Universalism needs to be distinguished from pluralism though as I have sketched “universalism” above there is precious little difference. Pluralism focuses on the legitimacy of each religion and belief system and that each of them prepares a person for final existence with God. For pluralists, there’s no unique saving place for Jesus Christ.
Christian universalism is a bit different: Christian universalism denies pluralism and balder forms of universalism by contending that all can or will be saved, but only through the saving work of Jesus Christ. While many who advocate this fail to recognize that those in other religions simply don’t believe such a thing, and in fact may say they don’t want to be saved through Christ, the Christian universalist confidently trots out the idea that whether they know it or not, God saves through Jesus Christ. But the big point here is that all can and will be saved through Christ.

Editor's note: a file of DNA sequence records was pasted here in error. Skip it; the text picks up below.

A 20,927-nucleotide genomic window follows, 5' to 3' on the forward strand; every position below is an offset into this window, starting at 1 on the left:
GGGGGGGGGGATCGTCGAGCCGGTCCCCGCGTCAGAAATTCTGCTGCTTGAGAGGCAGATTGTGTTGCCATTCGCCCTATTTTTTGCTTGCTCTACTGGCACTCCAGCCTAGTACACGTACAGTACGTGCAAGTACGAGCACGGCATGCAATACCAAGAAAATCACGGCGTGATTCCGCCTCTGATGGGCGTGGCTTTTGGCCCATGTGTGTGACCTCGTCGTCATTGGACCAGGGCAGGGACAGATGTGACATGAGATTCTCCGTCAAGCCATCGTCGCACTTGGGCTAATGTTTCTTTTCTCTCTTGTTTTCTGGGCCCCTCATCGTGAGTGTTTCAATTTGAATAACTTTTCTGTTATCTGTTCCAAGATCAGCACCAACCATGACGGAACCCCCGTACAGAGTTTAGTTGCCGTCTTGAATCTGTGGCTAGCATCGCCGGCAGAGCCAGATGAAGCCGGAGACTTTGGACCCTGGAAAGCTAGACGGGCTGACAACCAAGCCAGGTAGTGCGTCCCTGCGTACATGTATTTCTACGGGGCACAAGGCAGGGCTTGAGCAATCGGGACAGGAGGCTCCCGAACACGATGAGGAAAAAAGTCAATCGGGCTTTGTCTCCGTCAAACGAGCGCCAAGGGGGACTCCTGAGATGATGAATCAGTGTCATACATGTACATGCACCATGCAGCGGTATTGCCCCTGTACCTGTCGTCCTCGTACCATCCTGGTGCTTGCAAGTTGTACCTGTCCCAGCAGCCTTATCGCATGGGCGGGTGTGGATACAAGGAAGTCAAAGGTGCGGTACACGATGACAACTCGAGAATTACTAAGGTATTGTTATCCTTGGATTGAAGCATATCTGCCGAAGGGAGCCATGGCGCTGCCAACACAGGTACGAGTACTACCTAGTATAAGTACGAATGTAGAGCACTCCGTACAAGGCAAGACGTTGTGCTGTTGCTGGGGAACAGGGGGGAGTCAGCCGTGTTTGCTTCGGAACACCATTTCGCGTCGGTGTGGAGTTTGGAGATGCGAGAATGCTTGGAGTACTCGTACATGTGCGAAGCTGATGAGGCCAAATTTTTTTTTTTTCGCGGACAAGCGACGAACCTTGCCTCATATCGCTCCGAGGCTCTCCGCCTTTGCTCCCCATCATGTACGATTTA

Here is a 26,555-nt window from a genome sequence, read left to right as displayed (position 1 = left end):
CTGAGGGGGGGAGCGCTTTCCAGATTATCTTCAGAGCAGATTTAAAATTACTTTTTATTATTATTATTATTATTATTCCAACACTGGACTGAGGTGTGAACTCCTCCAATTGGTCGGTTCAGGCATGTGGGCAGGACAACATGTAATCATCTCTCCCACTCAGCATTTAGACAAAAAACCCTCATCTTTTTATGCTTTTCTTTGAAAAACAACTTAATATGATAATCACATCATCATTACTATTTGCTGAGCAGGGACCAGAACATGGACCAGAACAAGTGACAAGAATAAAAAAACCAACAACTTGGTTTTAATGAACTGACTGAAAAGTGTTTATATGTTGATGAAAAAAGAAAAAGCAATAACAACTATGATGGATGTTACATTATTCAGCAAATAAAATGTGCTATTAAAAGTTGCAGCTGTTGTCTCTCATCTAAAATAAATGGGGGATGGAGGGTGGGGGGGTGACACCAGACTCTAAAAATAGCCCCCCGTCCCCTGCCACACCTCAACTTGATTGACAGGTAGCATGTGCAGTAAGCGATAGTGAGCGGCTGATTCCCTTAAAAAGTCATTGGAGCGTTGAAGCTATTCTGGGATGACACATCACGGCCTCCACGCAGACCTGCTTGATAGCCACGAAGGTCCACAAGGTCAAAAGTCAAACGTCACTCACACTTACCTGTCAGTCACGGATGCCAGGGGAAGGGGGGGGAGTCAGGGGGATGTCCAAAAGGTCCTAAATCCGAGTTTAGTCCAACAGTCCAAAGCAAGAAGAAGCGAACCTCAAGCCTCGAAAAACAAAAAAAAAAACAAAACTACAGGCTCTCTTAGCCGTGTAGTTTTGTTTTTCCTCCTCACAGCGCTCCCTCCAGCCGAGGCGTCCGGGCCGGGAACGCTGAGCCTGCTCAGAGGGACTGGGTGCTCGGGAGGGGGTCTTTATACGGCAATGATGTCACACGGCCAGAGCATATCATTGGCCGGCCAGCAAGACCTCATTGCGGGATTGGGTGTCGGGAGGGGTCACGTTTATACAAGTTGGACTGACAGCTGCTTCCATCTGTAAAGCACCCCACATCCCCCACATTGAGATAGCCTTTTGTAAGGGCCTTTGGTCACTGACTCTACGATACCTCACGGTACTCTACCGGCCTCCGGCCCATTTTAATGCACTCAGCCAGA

Evangelical universalism is newer on the block and argues that God saves exclusively through Christ and that those who deny Christ, or who have not heard of Christ, or who have rejected God’s natural revelation to them, will be judged and will experience hell. In other words, these folks believe in hell – though they believe “less” (or as they might say “more”) than the traditionalist. But they believe hell is not eternal but instead temporary and once one has experienced judgment for one’s sins one will have, by the grace of God and through the merits of Christ, the opportunity to respond to the gospel – and this news is so good and God’s offer so gracious that eventually hell will be emptied and all will find redemption in Christ to enjoy God’s salvation forever.
Heaven, Hell, and Rob Bell: Putting the Pastor in Context
Rob Bell is not the first to try to resolve old biblical tensions in new ways.